Sporting Kansas City's injury problems were again an issue coming into Saturday's game against the Chicago Fire. Kei Kamara and Shavar Thomas were also out as they were on leave for international duty.
Milos Stojcev started the game on the right wing for Kamara, which put Stephane Auvray at one of the holding midfield spots along with Craig Rocastle. Luke Sassano was nursing an injury so Chance Myers played right back. Julio Cesar Santos did not recover in time from a leg laceration so Roger Espinoza had to play as emergency left center back with Scott Lorenz making his MLS debut at left back.
Kansas City played their customary 4-3-3. With Kei Kamara not with the team, the team lacked width on either side of CJ Sapong. The team had to to rely on Myers and Lorenz to make forward runs. Arnaud and Stojcev routinely shifted between the right and center of the pitch.
Chicago on the other hand were far more complex. Defensively, the lineup was a very normal 4-4-2, but as soon as the ball was won, the team shifted to a 3-5-2. Marco Pappa shifted inside from his left midfield position to act like an attacking midfielder/withdrawn forward. Gonzalo Cegares, the left back, took over at left midfield. While in possession, the back line of Jalili Anibaba, Josip Mikulic and Cory Gibbs shifted centrally.
Both teams struggle to retain possession
As one would suspect with a 4-3-3 v 3-5-2 matchup, there was a lot of congestion in the midfield. Neither could string passes together to get around the opposing high lines. This turned into an exchange of lob balls between the teams. However, it was very apparent early on that Chicago's forwards were going to give Kansas City's makeshift back line problems. Strikers Diego Chavez and Gaston Puerari seemed to have an inherent understanding of each other's movement.
Bravo red card leads to Chicago's first goal
What looked to be a very good opportunity for Kansas City to get the opener turned into a nightmare. Sean Johnson sprung a counter attack off of an Omar Bravo free kick. A long ball over the defense saw Puerari get behind the defense. Bravo nudged him in the box, which caused a theatrical sprawl, enough for referee, Jason Anoo, to call a PK and hand the Mexican International a red card. Kansas City looked quite flustered after losing a man, and it took 10 minutes for the Fire to grab another.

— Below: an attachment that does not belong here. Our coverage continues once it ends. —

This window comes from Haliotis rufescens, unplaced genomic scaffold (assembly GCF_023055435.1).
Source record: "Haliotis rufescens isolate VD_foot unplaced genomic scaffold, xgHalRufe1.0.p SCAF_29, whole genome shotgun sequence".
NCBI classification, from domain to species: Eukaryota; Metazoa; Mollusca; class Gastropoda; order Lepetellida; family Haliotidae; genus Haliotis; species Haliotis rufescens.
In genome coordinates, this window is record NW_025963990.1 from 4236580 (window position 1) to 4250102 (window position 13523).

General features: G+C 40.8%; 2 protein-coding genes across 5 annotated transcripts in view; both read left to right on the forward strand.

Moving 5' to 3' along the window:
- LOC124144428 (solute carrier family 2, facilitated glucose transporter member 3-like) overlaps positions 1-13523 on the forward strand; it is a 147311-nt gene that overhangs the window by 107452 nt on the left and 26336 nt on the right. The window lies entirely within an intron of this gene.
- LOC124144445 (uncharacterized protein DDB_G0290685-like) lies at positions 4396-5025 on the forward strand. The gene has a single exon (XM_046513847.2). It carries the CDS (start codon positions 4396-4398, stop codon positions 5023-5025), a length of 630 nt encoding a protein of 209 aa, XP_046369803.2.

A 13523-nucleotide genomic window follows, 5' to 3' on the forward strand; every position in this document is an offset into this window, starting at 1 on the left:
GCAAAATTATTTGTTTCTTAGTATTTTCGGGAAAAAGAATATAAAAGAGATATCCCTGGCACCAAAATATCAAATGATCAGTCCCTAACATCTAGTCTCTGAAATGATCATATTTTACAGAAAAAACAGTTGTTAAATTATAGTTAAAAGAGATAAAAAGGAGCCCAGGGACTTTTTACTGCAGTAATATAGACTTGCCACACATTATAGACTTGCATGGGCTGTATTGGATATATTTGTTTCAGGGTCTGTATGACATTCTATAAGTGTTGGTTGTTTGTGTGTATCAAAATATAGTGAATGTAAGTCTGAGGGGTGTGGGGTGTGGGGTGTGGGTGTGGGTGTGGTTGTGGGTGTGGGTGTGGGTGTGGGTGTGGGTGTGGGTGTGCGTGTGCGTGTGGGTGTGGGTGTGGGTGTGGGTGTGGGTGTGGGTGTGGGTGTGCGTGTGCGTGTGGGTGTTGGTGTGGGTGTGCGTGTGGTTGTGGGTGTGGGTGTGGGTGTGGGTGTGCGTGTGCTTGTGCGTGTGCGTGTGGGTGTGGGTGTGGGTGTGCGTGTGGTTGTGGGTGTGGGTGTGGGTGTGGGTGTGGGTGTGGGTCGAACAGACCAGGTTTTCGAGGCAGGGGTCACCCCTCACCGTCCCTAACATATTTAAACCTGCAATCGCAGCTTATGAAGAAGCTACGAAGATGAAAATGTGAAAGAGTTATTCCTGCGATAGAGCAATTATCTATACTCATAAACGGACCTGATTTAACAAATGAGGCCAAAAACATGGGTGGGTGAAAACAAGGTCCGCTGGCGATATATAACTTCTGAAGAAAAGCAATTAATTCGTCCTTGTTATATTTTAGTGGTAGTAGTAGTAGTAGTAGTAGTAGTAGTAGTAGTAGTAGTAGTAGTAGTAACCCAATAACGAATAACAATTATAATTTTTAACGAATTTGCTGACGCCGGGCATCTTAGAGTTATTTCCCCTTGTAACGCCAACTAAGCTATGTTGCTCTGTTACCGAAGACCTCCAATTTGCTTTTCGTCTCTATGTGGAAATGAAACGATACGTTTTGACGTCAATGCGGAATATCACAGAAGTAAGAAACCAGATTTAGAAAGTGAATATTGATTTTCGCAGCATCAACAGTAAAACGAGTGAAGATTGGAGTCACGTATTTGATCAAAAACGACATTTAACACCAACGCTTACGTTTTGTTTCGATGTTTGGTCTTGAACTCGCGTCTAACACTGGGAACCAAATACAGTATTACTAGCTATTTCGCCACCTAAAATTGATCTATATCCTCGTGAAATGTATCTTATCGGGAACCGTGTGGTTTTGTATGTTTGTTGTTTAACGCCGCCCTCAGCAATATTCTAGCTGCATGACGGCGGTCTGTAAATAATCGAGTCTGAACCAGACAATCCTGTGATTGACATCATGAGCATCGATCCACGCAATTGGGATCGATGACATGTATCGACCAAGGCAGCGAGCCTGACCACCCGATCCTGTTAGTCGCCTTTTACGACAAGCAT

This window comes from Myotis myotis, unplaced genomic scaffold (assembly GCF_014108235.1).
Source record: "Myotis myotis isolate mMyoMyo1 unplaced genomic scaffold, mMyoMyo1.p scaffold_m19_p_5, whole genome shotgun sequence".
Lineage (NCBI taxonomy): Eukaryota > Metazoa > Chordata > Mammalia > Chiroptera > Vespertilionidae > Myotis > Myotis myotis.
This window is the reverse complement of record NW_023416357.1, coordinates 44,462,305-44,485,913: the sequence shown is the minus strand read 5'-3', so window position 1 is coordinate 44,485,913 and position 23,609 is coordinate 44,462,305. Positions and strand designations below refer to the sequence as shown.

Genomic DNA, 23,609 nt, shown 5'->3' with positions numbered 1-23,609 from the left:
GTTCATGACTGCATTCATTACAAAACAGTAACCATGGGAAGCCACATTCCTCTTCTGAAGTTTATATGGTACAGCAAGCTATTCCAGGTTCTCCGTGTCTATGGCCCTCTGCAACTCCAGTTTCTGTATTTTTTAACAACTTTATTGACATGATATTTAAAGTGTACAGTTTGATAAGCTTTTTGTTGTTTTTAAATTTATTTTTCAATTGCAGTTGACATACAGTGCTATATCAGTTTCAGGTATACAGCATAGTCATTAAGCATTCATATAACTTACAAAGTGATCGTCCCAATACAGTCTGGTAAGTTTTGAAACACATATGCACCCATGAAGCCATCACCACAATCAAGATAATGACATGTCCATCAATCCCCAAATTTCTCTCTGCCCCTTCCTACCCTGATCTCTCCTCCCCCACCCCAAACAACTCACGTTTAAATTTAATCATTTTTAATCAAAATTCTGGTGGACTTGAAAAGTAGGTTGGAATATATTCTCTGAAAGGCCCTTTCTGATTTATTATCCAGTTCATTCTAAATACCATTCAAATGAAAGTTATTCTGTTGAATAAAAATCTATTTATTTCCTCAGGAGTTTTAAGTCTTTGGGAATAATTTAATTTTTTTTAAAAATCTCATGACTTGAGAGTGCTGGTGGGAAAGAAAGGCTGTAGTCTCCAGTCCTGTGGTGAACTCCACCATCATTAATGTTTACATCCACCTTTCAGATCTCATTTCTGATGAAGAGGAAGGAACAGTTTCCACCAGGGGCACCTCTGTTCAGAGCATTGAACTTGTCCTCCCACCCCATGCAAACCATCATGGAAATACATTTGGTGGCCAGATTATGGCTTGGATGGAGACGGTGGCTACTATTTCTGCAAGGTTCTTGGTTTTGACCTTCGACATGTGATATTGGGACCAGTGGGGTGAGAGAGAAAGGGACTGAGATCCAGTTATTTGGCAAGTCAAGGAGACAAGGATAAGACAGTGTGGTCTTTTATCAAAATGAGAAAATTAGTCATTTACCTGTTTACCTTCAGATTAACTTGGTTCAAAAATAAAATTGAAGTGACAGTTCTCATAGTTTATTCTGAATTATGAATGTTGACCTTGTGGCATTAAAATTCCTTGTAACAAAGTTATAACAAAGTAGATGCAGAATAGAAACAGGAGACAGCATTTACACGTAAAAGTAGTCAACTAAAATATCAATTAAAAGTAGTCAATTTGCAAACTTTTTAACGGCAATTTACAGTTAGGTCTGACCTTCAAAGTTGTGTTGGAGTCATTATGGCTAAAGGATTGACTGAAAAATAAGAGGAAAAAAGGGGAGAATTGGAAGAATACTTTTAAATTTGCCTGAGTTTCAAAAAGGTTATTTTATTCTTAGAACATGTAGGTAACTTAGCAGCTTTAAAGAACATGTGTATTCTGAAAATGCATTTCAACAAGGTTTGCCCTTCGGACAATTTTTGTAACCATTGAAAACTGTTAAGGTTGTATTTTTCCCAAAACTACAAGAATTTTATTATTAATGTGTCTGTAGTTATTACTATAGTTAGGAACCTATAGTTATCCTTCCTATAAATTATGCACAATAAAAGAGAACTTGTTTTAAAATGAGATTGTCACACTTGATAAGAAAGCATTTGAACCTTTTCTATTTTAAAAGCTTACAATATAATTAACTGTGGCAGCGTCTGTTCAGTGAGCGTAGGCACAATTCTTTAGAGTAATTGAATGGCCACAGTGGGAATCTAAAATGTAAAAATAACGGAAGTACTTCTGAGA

Kansas City seemed uncertain what their roles were after the Bravo red card. The team seemed to settle after half time when technical director/head coach Peter Vermes substituted Teal Bunbury for Auvray. Stojcev flipped wings with Bunbury taking over the right (though he and Sapong did swap throughout). Davy Arnaud took more of a box to box midfield role.
Kansas City in possession
Although down a man, Sporting took a large spell of the possession to open up the 2nd half. Teal Bunbury made an instant impact when he and Sapong traded a 1-2 at the top of Chicago's box which led to a shot on goal. Two corners later, Arnaud put a short corner into the box which was mishandled by goalkeeper Sean Johnson. Matt Besler put the bobble into an open net to bring Kansas City within one.
Marco Pappa key to the game
SKC could not handle Marco Pappa's movement and creativity. His linking with the two strikers and left back/midfielder Gonzalo Segares was very good. With his movement from the left to a more central position, Chance Myers and Matt Besler seemed unsure on how to defend him. Too often both players stepped up leaving the rest of the line exposed. This is what led to Chicago's second goal.
Pappa was an expert at finding pockets of space between KC's holding midfielders and the backline. His play steadily built up to a moment of brilliance for Chicago's third goal when he maneuvered through 4 Sporting defenders to put a far post shot passed Jimmy Nielsen.
Kansas City Press
Once down two goals again, KC pressed again. Graham Zusi came on for Auvray in an attempt to make the team more offensive. The pressure applied led to a goal for Teal Bunbury when he intercepted a back pass to score his first of the season.
This game should have been over when Kansas City went down to 10 men on what was a very questionable red card to Omar Bravo, but the team's determination almost got them a point.
The difference in styles were quite apparent. Chicago looked to be finesse and creative while Kansas City prefer the athletic and physical game. All 5 goals were a result of these differing styles. While Chicago took the three points, its unfair to say that they were the better team. Even with a man down, Kansas City proved to be dangerous.